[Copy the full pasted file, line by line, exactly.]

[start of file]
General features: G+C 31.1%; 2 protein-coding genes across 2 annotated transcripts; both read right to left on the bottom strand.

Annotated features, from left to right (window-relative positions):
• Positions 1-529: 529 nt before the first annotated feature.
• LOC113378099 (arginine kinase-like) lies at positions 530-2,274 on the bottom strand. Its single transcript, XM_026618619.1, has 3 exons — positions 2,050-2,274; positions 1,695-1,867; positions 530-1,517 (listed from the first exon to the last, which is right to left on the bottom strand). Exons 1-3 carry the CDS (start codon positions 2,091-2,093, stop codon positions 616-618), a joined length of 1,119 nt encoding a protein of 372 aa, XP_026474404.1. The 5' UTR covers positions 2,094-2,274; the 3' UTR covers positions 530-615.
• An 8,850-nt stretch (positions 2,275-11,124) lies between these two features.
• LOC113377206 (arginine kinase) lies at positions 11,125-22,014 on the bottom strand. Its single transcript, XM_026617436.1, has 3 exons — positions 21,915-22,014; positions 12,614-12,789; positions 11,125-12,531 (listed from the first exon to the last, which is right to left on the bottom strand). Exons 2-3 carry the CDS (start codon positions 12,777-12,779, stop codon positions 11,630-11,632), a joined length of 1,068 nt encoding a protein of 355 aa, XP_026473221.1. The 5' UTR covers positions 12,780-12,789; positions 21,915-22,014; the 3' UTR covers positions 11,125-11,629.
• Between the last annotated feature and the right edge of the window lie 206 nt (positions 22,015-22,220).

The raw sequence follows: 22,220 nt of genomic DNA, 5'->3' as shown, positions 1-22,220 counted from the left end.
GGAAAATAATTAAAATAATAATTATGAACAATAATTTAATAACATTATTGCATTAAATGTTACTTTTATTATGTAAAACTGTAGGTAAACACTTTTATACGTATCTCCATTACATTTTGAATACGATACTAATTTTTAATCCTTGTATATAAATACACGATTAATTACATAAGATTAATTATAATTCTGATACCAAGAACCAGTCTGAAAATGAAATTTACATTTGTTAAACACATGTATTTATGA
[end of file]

General features: G+C 31.1%; 2 protein-coding genes across 2 annotated transcripts; both read right to left on the bottom strand.

Annotated features, from left to right (window-relative positions):
• Positions 1-529: 529 nt before the first annotated feature.
• LOC113378099 (arginine kinase-like) lies at positions 530-2,274 on the bottom strand. Its single transcript, XM_026618619.1, has 3 exons — positions 2,050-2,274; positions 1,695-1,867; positions 530-1,517 (listed from the first exon to the last, which is right to left on the bottom strand). Exons 1-3 carry the CDS (start codon positions 2,091-2,093, stop codon positions 616-618), a joined length of 1,119 nt encoding a protein of 372 aa, XP_026474404.1. The 5' UTR covers positions 2,094-2,274; the 3' UTR covers positions 530-615.
• An 8,850-nt stretch (positions 2,275-11,124) lies between these two features.
• LOC113377206 (arginine kinase) lies at positions 11,125-22,014 on the bottom strand. Its single transcript, XM_026617436.1, has 3 exons — positions 21,915-22,014; positions 12,614-12,789; positions 11,125-12,531 (listed from the first exon to the last, which is right to left on the bottom strand). Exons 2-3 carry the CDS (start codon positions 12,777-12,779, stop codon positions 11,630-11,632), a joined length of 1,068 nt encoding a protein of 355 aa, XP_026473221.1. The 5' UTR covers positions 12,780-12,789; positions 21,915-22,014; the 3' UTR covers positions 11,125-11,629.
• Between the last annotated feature and the right edge of the window lie 206 nt (positions 22,015-22,220).

The raw sequence follows: 22,220 nt of genomic DNA, 5'->3' as shown, positions 1-22,220 counted from the left end.
GGAAAATAATTAAAATAATAATTATGAACAATAATTTAATAACATTATTGCATTAAATGTTACTTTTATTATGTAAAACTGTAGGTAAACACTTTTATACGTATCTCCATTACATTTTGAATACGATACTAATTTTTAATCCTTGTATATAAATACACGATTAATTACATAAGATTAATTATAATTCTGATACCAAGAACCAGTCTGAAAATGAAATTTACATTTGTTAAACACATGTATTTATGA